supervisor is a process control system that allows its users to monitor and control a number of processes on UNIX-like operating systems. We will be using it to manage our laravel queue workers (if your application doesn’t make use of laravel queues you can skip this step). To install supervisor run:

sudo apt install supervisor

Then we will create a configuration file for supervisor to handle our queue workers:

sudo nano /etc/supervisor/conf.d/queue-worker.conf

paste the following inside the file:

command=php /var/www/project/artisan queue:work --tries=3

This will instruct supervisor to create 5 processes to handle our laravel queue jobs. Make sure to replace the path /var/www/project to match your project path.

The run sudo supervisorctl reread to read new changes.

Run sudo supervisorctl update to run the new command and keep the queue running even after a system reboot.

To see running processes in supervisor run sudo supervisorctl

Step 10, Adding a cron-job for scheduled tasks:

To make sure that tasks defined on app/Console/Kernel.php run as expected, you have to add a crontab entry by executing:

crontab -e

At the end of the file that is open by this command, add the following line:

* * * * * cd /var/www/project && php artisan schedule:run >> /dev/null 2>&1

Make sure to update /var/www/project to your laravel project folder, This will run the command php artisan schedule:run on your laravel app every minute, making sure all your schedule commands on app/Console/Kernel.php run as expected.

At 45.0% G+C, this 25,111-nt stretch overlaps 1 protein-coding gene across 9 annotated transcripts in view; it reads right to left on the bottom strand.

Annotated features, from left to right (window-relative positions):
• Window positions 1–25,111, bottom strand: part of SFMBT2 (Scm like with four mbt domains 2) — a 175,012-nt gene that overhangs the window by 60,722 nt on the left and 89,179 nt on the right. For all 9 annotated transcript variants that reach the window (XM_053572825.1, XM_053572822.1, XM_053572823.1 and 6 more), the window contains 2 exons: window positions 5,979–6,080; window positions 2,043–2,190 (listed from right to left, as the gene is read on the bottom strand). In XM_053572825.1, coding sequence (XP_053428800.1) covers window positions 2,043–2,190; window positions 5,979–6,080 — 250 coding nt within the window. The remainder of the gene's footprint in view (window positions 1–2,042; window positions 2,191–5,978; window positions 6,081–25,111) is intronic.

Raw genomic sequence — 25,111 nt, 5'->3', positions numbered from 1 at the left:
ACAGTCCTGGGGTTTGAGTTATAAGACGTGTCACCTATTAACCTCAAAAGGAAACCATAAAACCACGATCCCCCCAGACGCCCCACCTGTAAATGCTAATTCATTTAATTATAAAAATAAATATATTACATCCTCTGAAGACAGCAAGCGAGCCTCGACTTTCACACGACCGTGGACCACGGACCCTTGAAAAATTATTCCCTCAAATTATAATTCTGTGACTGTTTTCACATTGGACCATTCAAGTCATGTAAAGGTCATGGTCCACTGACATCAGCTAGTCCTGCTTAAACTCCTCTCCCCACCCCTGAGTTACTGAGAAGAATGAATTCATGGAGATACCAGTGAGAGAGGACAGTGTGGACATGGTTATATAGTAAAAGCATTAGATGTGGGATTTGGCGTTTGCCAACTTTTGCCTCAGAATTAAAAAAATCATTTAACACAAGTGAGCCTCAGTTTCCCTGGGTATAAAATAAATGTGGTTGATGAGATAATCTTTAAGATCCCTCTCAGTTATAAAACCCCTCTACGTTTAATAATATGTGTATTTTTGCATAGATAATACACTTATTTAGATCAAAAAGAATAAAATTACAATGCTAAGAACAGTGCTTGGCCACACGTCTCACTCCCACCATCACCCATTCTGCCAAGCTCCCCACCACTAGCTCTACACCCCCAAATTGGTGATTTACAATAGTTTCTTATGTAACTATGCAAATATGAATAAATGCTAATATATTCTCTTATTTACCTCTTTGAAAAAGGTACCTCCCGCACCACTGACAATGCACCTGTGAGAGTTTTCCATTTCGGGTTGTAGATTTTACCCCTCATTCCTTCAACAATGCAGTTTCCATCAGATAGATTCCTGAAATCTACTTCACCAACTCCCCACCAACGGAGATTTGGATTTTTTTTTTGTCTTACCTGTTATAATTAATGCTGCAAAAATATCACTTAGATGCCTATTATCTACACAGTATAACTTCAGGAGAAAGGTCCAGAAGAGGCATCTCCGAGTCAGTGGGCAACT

Step 11, Increasing maximum upload file size in Nginx and php level:

By default, Nginx has an upload limit of 1MB, this means if your users are uploading files larger than 1MB nginx will reject the request. To increase this limit we will have to edit the file /etc/nginx/nginx.conf so run the command

sudo nano /etc/nginx/nginx.conf

and add the line following (change the size to what makes sense for your app):

http {
  client_max_body_size 25M;

make sure the client_max_body_size is inside of the http directive.

Also, php-fpm has a default file upload size of 2MB and we need to increase this as well.

sudo nano /etc/php/8.0/fpm/php.ini

Now modify the upload_max_filesize and post_max_size variables:

upload_max_filesize = 20M
post_max_size = 22M

Also change the size to what makes sense for your app.